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Data Sheet—Why People Complaining Apple Doesn’t Innovate Are So Wrong

September 13, 2018, 1:12 PM UTC

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Apple, the business-focused company, threw a party Wednesday to release new, bigger, speedier, pricier phones and juiced-up smart watches.

But oh, the business. Analyst Gene Munster estimates the average selling price of an iPhone to be $765, up 20% from a year ago. That’s how Apple continues to grow revenues even as its iPhone shipments have flatlined. The Apple Watch, a wearables punchline shortly after it debuted, now dominates its field and is inching closer to fulfilling Apple’s dream of being a legitimate health-monitoring device.

We are slowly moving past the era when Apple fans bemoan the lack of innovation at Apple. Its evolutionary approach is common knowledge now. There are trillion-plus reasons the strategy is working.

Adam Lashinsky


When it rains, it pours. In addition to the big themes Adam noted about Apple's annual iPhone unveiling, others noticed that the AirPower charging mat seems to have vamoosed, that customers of T-Mobile and AT&T got a win with the inclusion of new spectrum bands, and that there's not really a great choice anymore for people who want a smaller iPhone.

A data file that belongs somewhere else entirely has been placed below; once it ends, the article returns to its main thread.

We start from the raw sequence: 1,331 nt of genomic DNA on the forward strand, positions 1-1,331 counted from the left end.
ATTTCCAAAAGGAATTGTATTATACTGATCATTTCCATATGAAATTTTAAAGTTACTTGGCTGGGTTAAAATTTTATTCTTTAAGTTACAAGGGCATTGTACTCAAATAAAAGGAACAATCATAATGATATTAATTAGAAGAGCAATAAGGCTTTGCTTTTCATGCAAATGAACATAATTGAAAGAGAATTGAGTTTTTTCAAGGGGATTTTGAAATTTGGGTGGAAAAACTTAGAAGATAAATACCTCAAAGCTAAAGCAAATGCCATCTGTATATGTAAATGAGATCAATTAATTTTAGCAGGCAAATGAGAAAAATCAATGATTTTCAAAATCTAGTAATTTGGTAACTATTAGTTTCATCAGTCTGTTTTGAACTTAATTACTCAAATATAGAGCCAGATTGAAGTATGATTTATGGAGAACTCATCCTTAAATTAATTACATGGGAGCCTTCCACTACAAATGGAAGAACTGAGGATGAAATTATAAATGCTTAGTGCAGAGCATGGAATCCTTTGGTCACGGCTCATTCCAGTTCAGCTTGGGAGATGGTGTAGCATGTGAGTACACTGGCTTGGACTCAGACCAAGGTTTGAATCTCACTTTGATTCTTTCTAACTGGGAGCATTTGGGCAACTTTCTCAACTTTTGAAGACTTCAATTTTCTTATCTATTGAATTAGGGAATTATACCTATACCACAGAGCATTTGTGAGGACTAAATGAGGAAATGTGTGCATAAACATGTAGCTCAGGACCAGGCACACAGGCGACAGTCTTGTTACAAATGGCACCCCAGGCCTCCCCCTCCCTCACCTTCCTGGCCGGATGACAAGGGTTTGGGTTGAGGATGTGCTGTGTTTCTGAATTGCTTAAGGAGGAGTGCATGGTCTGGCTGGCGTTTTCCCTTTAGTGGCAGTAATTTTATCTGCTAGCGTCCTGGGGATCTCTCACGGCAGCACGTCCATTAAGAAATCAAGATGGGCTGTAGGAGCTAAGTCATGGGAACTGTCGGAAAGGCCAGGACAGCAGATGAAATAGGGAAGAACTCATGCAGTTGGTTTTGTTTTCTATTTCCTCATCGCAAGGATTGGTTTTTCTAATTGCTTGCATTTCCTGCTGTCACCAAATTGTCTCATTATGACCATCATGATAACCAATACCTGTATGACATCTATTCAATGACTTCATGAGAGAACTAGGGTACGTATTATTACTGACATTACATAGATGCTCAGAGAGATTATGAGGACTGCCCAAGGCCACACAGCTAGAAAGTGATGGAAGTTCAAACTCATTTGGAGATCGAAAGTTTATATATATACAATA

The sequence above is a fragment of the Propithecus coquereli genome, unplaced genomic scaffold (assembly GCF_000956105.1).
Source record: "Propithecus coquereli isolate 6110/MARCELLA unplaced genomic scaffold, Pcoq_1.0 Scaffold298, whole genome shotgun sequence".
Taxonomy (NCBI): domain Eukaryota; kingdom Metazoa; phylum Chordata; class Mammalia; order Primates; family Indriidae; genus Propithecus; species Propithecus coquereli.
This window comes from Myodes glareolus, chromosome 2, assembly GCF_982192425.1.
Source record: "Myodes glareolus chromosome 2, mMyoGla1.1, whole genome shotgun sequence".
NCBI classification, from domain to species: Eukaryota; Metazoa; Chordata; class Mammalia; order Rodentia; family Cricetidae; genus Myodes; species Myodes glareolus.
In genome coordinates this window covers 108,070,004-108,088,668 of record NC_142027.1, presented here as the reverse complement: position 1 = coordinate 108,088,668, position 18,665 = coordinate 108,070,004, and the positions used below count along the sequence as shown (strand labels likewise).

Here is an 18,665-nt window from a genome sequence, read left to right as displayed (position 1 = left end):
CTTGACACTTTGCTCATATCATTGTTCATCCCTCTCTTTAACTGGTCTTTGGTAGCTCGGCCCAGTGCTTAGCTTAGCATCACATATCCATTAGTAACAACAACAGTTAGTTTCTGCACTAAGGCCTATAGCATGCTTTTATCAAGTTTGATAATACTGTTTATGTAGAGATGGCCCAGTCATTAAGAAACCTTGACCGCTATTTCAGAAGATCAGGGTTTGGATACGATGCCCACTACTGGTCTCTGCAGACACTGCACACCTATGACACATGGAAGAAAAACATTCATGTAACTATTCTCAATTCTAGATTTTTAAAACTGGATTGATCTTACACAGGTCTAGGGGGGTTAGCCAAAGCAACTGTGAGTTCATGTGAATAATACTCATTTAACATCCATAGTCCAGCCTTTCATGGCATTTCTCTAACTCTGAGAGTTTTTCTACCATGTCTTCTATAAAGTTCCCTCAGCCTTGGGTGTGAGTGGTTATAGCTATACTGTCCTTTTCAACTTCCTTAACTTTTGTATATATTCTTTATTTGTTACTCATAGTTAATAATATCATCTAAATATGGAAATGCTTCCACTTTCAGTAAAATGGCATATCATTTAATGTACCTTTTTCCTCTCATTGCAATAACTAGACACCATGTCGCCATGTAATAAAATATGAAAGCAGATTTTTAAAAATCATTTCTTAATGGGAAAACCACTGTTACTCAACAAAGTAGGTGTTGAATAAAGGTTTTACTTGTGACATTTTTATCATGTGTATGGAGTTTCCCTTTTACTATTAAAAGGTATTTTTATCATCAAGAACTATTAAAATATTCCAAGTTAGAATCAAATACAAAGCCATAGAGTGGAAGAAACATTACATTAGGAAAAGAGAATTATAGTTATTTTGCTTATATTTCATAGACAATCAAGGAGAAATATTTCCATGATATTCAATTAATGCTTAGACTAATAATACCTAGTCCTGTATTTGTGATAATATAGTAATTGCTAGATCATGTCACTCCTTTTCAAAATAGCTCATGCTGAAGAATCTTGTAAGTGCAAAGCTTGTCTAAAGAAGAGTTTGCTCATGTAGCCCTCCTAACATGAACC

Overcast. Speaking of things disappearing, Google is killing its email organizing app experiment known as Inbox. Many features debuted in the app have migrated to the main Gmail service. Google released the news in the middle of the Apple keynote, perhaps to avoid embarrassment. But more embarrassment was on the way anyway: the conservative site Breitbart leaked a video of folks at the search giant not exactly celebrating the election of President Donald Trump. “Nothing was said at that meeting, or any other meeting, to suggest that any political bias ever influences the way we build or operate our products," the company said in response.

Whichever way the wind blows. Speaking of trying to bury bad news, Verizon also used the occasion of the iPhone event to confirm the widely rumored departure of Tim Armstrong. A former Googler who helped sell AOL to Verizon a few years ago, Armstrong was running the carrier's digital advertising and content unit Oath. Now the unit will be run by former Alibaba-er (can I say that?) K. Guru Gowrappan. Meanwhile over at rival AT&T, CEO Randall Stephenson tried to make clear that the big advertising play he sees is not online and digital, but offline and (mostly) analog. Instead, he tells the Wall Street Journal, he wants to modernize the $70 billion TV ad market.

Nice kicks. Not a lot of startups can count supermodel Karlie Kloss, designer Don C, and DJ Steve Aoki among their investors, but then not many startups sell as many cool sneakers, watches, and handbags as StockX. The upstart retail resale platform said on Wednesday that it had raised $44 million of venture capital from a group including those cool kids plus GV, the former Google Ventures, and Battery Ventures.